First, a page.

Layer-Specific Organization of Excitatory Cell Types in Rat vS1
Previous in vitro studies had revealed several relationships between the dendritic cell type and genetic/molecular profiles (e.g., in L5 Groh et al., 2010), intrinsic physiological properties (e.g., in L5 Hattox and Nelson, 2007), local connectivity patterns (e.g., in L5 Brown and Hestrin, 2009) or brain-wide input populations (e.g., in L5 Kim et al., 2015). Not entirely surprising, we found that the cell type-specific structure-function-relationships extend to in vivo activity patterns. The ten classes described above may thus represent the major excitatory cell types of rat vS1, and potentially of all sensory cortices (reviewed in Harris and Shepherd, 2015). Therefore, we quantified the degree to which the structural properties of each (dendritic) cell type are organized with respect to the six (somatic) layers of the cortex.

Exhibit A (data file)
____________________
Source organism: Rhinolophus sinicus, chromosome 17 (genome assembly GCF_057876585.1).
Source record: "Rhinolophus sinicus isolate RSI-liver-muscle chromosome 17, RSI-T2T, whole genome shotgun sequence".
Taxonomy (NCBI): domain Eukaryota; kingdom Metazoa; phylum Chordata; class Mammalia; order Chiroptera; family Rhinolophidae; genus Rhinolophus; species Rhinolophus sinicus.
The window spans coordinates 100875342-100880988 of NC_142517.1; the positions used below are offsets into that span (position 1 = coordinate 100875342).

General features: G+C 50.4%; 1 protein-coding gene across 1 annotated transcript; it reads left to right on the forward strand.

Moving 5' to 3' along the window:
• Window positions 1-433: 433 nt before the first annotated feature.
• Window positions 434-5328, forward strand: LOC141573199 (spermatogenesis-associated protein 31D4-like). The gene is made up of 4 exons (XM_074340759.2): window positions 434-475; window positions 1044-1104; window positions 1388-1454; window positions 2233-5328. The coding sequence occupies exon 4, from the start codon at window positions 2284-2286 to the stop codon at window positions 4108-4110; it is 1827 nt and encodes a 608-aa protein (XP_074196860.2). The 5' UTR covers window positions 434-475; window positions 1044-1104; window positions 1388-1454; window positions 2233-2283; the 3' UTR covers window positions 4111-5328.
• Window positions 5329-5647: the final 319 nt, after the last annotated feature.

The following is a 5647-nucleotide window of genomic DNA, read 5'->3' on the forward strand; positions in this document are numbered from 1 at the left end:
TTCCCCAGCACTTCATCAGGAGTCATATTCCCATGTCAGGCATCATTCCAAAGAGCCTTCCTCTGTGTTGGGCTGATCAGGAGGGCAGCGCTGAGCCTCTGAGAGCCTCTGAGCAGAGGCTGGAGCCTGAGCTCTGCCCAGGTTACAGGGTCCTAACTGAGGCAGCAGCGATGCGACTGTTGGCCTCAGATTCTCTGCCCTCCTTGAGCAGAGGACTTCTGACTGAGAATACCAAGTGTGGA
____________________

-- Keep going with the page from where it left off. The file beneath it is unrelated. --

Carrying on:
Somata of the respective cell types are not restricted to the layer that is suggested by their naming convention (Figure 3A). Specifically, somata of neurons with the dendritic morphology of L2py are found throughout L2 and L3, but are more frequent within L2 (see Table 1 for the fraction of neurons per cell type per layer). Similarly, somata of L3py are distributed throughout L3 and L4, but are not found in L2. In contrast, somata of L4ss and L4py are largely restricted to L4, whereas those of L4sp are also found in lower L3. L5st and L5tt are restricted to L5, with L5st being more abundant in upper L5 (i.e., L5A: ~80/20% L5st/L5tt) compared to L5tt that are more abundant in deep L5 (i.e., L5B: ~40/60% L5st/L5tt) (Oberlaender et al., 2011). Somata of L6ct and L6inv are largely restricted to L6. In contrast, L6cc are distributed around the L5/6 border (i.e. in deep L5, see also Kasper et al., 1994 and upper L6). Thus, within each layer, somata from multiple excitatory cell types intermingle. The only layer border that separated between somata of different excitatory cell types was the L4/5 border (Narayanan et al., 2015).